New exhibit at the Harvey B. Gantt Center — Live and In Stereo(type) — sparks debate, inspires July 21 artists roundtable

It would be a stretch to call Live and In Stereo(type) — the recently opened exhibition by artists Marcia Jones and Fahamu Pecou on display at the Harvey B. Gantt Center for African-American Arts + Culture — obscene or offensive. After all, the show (which features works that are “social critiques on black masculinity and imposed feminine ideals”) doesn’t include any art along the lines of, say, Chris Ofili’s feces-flavored “The Holy Virgin Mary.”

But, while Live isn’t some bizarre circus of perversion, it is provocative — and it does have folks (both Gantt staff and visitors) talking. Unfortunately, much of the “talking” has taken the form of visceral reactions based on uninformed interpretations of the exhibit.

“Part of the reason there’s been the reaction — and I’m talking about Marcia’s and Fahamu’s work — is because there’s not been a clear understanding of the historical references, art history references, African-American and African history references and pop culture references [in the show],” said Ce Scott, creative director for the Gantt and for McColl Center For Visual Art, and the curator of Live and In Stereo(type). “There’s also, in my mind — and I think this is, quite frankly, just an American thing — people don’t understand satire.”

“When I spoke to the person who deals with guest services and visitors [Marcia Rhodes at the Gantt],” Scott continued, “one of things she said to me was … people coming from outside of the country love it, they get it, not offended at all. People, for the most part, that are coming from outside of Charlotte love it, get it. People that are within the area — and it might be an old guard, I don’t know who these people are because I have not met them — they’re offended, they think it’s sacrilegious, demeaning, demeaning to women and to African-Americans, it could put the Center in a bad light … this whole host of things.”

So what exactly is being depicted in the art of exhibit? Well, Pecou has created a collection of stark, sparse paintings that cast him as the main image and make use of “familiar references to raise questions about the stereotypes that fuel fame, drive consumerism and perpetuate celebrity worship.”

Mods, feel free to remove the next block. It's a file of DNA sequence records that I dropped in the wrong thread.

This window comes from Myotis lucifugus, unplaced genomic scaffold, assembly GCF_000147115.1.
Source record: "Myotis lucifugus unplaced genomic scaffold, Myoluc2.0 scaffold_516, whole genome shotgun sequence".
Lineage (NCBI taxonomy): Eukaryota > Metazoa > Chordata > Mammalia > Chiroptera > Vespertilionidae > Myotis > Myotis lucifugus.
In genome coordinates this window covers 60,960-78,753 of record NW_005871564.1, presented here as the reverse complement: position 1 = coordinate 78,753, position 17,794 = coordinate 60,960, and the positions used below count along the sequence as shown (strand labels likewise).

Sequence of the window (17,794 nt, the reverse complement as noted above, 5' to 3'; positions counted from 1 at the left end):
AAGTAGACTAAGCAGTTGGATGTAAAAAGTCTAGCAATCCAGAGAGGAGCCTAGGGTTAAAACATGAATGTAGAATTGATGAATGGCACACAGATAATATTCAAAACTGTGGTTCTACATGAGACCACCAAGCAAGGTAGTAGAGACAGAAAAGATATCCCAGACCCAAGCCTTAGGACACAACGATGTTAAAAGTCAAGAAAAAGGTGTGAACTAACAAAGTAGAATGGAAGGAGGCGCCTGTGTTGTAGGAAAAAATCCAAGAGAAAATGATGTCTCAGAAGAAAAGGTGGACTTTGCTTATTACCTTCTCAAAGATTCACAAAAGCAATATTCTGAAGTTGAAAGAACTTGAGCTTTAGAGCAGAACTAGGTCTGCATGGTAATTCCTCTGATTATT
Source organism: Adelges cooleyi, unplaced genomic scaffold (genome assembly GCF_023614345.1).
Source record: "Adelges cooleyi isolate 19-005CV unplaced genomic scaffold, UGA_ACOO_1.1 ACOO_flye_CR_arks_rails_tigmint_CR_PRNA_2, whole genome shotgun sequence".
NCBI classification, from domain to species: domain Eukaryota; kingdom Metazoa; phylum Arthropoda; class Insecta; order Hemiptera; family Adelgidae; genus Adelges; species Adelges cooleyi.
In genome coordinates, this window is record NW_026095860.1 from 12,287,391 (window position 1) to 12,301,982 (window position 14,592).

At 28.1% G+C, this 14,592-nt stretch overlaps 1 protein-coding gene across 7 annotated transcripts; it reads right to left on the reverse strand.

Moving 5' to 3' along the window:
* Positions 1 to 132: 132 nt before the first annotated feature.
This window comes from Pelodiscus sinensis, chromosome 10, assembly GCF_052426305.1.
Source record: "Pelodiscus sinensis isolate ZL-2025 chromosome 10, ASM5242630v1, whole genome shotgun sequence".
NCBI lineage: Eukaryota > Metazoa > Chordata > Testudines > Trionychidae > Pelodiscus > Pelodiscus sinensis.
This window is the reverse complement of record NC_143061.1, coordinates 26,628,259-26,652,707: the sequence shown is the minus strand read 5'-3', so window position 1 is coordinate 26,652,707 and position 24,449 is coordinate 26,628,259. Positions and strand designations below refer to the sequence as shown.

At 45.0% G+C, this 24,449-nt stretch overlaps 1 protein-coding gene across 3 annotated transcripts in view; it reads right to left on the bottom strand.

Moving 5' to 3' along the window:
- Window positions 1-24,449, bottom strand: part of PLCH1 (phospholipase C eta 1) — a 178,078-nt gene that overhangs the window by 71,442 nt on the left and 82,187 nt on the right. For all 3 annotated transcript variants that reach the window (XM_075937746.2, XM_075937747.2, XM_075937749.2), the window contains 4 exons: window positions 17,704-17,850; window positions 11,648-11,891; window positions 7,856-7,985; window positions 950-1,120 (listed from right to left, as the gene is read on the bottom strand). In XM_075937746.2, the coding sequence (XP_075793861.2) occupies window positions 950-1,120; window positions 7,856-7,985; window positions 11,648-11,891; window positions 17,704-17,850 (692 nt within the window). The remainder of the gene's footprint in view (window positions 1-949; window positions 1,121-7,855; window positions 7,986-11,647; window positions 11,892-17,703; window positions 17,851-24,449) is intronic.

And Jones has crafted a body of bold, colorful pieces (from her series The Displaced Oshun Theory) that utilize a number of divergent media and textures to “examine the purposeful patriarchal division of The Divine Mother (Mary the Virgin) and The Sacred Whore (Mary Magdalene)”; illustrating that examination, two pieces from the series feature images of what appear to be strippers surrounded by dollar bills adorned with the likeness of Michelle Obama — in place of a dead president.

“What I was trying to do [with the pieces featuring Michelle Obama] was say, ‘What if I juxtapose these two things: a stripper … with the money at her feet and it has Michelle Obama’s face on it?’ You’re comfortable with all the presidents’ faces on it, but what if it’s Michelle Obama money? Now what? We put the Divine Mother at her feet in value. Do we not value this girl on this pole?” said Jones. “I’m … layering that with African mythology and spirituality and introducing the Pantheon of Orishas where there is no division. There is no one or the other. Everyone is their own entity in their own right, but as a collective, they are the women of the Pantheon. And so, they give a space for whomever you are to exist whole as a group. Here … it’s like you’re a good girl or you’re a bad girl. Or, if you’re a good girl, it’s like, be a bad girl behind closed [doors].”

“This is work that is … edgy and addresses some issues that either have not been talked about or understood or also maybe targets some public figures or religious icons that are near and dear to people,” Scott said, “and because they are so near and dear to people they feel like anytime something is said about them or portrayed about them … if any way they feel like it can be perceived as derogatory, then there’s an issue.”

To combat some of the confusion surrounding the exhibit, Scott, Jones, Pecou and Gantt Center staff are moving forward with two initiatives. First, more detailed information has been written to accompany and further explain works in the exhibit. Second, the Center is playing host to a dialogue on July 21 at 6:30 p.m., which will give anyone who’s interested in the show the opportunity to speak directly to the people responsible for the art. Pecou and Jones hope these efforts can help educate concerned parties about the real meanings behind their work.

“What’s going on right now, to my understanding, is people are uninformed about my methods, about what it is I’m trying to say; about how I am juxtaposing these images and why I’m juxtaposing these images,” said Jones. “It’s like I’m saying things that don’t match to them. But they match to me, and I want to try to explain how they match and where the idea was derived from. What made me sit there and say, ‘Oh my God, I’m gonna juxtapose all this because it all kind of looks the same to me?’ I’m not trying to change anybody’s mind about it, but I’m trying to put another perspective on it maybe.”

“I hope that it’s actually a conversation and not a witch hunt,” Pecou said regarding the upcoming roundtable. “I’m looking forward to really having a good dialogue and hopefully having people walking away and feeling like, ‘OK, I got something out of that.’ Not feeling like: ‘I’m just here to shut this shit down.’ This ain’t the Tea Party.”

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